Can You Imagine you are on patrol and stop a vehicle for going through a stop sign. The vehicle is occupied by two adult males. The vehicle license plate and V.I.N. number comes back stolen and you arrest both subjects. You do not ask them any questions or read them their Miranda rights. You place both subjects in the back seat of your patrol car, leave a digital voice recording device on, and exit your patrol vehicle to assist in searching the stolen vehicle before it is towed and impounded. After you return to your patrol vehicle, you replay the recorder. The digital recorder has recorded both subjects discussing how they stole the vehicle. Is the recorded conversation between the subjects legal evidence? why or why not and can you site any applicable case law to support your conclusions.!!
4 Answers | Add Yours
Miranda doesn't apply in this case since neither of the men have been placed under arrest or questioned directly by the officer. This technique is often used once subjects have been arrested and taken to the station house. Any conversation within a law enforcement venue - vehicle, stationhouse, prison cell, etc. - is not a private one, and may be monitored without a search warrant or prior notification in most cases.
Any attorney will tell a client that the very best thing they can do for their legal defense is shut up. :-) If anything you say can and will be used against you, then why say anything, to anyone, until you have an attorney present?
When police officers effect an arrest (take the suspects in to custody), they are required to Mirandize them. The officer in your scenario failed to do so.
The recordings in this situation are NOT admissible because the police officer did not follow protocol. If the officer would have read them their rights per Miranda, then the recordings would in fact be admissible in court. Their is no expectation of privacy in the back of a patrol car. Just like their is no expectation of privacy while incarcerated. The only exception to this rule is when the suspect is speaking with his attorney, then an expectation of privacy is applicable.
I like the previous thoughts and the analysis that goes along with it. My area of confusion is my own, but in the text it indicates that the subjects were arrested. It seems to me that if an individual is arrested on ground of probable cause, meaning if the handcuffs are slapped on them, a Miranda reading is almost absolute. The accused is being taken in for, presumably, more questioning and on more than just a hunch or something, so Mirandizing them would be critical. I agree with the reasonable expectation of privacy argument as not being applicable in the back of a squad car, but I am stuck on the idea of being arrested and not being read their rights. I think that it might be different if they were asked to sit in the back of a squad car as the vehicle issue was being addressed, but the text to me says, "you arrest both subjects." I think this is where I feel a Miranda issuance has to be present.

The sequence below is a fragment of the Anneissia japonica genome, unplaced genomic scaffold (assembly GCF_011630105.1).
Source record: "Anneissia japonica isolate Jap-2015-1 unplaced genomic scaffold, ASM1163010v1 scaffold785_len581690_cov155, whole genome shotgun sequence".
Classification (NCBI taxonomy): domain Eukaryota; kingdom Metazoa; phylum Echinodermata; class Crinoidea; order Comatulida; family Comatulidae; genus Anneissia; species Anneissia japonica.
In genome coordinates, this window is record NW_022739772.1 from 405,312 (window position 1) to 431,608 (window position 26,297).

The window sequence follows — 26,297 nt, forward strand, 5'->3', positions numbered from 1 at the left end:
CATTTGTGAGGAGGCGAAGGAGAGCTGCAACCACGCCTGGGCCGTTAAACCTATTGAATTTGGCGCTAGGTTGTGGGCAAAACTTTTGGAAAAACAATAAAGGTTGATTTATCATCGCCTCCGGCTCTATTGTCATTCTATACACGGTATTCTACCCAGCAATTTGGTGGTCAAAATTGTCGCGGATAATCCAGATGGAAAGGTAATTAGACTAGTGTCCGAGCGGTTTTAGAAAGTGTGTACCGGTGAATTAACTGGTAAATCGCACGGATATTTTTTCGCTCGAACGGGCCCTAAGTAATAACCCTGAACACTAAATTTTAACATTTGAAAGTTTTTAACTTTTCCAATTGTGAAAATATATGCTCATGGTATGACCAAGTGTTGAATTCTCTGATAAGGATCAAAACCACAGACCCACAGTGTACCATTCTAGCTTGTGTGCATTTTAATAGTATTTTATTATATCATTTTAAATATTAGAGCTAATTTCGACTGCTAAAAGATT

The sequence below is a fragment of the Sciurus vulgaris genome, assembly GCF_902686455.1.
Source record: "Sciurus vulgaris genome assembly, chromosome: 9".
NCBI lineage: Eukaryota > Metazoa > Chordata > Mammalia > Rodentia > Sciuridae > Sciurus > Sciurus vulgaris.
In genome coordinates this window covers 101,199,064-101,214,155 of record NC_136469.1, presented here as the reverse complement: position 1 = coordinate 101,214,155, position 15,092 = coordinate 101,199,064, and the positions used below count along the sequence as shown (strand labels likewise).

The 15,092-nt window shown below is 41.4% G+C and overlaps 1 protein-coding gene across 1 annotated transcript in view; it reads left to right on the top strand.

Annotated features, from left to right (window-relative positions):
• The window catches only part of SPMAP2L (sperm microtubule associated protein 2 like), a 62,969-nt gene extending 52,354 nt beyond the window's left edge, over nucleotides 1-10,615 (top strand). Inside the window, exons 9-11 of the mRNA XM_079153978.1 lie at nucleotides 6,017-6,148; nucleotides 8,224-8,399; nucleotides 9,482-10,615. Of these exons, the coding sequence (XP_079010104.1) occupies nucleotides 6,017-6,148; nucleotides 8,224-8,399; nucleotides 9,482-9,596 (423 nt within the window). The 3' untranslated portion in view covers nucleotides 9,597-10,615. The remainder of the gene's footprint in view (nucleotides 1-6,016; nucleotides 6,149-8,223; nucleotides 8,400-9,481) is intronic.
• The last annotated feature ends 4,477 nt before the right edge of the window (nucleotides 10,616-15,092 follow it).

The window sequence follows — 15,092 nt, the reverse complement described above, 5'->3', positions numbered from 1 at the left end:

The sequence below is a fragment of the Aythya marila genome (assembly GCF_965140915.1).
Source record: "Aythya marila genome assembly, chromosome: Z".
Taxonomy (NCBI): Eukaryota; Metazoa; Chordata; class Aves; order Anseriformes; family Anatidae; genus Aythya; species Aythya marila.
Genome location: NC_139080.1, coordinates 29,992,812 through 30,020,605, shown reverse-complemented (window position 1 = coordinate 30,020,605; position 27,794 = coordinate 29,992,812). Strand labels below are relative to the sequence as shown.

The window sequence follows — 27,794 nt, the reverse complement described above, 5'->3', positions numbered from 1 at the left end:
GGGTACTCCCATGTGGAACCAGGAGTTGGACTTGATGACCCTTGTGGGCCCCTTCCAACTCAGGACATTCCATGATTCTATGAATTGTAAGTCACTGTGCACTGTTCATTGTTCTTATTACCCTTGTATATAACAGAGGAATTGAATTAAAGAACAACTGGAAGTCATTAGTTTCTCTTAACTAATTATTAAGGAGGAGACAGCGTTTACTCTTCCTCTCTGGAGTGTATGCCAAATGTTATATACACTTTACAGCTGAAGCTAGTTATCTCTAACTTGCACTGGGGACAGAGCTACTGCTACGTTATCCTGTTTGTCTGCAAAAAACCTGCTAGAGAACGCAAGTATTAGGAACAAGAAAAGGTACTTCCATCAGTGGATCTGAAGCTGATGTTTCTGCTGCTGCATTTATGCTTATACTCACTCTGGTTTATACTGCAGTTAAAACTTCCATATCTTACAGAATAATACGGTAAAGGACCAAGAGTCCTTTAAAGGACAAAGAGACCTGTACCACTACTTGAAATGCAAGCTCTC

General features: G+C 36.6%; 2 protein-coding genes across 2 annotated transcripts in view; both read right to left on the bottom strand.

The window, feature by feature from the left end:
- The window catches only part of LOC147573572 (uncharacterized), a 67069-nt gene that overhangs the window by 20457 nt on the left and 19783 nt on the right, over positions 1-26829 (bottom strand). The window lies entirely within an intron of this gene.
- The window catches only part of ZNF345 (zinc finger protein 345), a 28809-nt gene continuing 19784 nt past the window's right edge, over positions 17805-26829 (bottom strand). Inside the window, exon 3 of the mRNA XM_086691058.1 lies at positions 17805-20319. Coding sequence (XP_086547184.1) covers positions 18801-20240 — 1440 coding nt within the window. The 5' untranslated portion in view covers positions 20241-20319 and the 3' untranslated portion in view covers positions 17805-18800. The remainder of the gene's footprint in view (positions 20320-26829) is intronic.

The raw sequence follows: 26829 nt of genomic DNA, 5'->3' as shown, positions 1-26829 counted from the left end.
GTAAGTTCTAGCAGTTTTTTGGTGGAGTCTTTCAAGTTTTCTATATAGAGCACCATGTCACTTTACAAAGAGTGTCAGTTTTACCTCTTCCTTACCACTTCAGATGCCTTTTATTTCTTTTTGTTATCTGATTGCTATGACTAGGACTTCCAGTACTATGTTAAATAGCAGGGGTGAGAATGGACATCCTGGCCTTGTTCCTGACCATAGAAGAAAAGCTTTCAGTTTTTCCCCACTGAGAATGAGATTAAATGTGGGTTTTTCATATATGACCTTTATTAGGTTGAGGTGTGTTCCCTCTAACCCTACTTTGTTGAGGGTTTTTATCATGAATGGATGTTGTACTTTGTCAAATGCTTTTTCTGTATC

In my opinion, this would hinge on whether a court would say that the two men had a reasonable expectation of privacy in the back of the police car. Should they expect that they would not be overheard or should they expect that they would be?
The Miranda warnings shouldn't matter here because the men are not being questioned by anyone. They are simply talking to one another.
My feeling is that the men would not have a reasonable expectation of privacy. They are in a police car and it is not unreasonable to think that conversations in a police car might be taped or overheard. So I would say what you did is probably going to be okay.
We’ve answered 318,915 questions. We can answer yours, too.Ask a question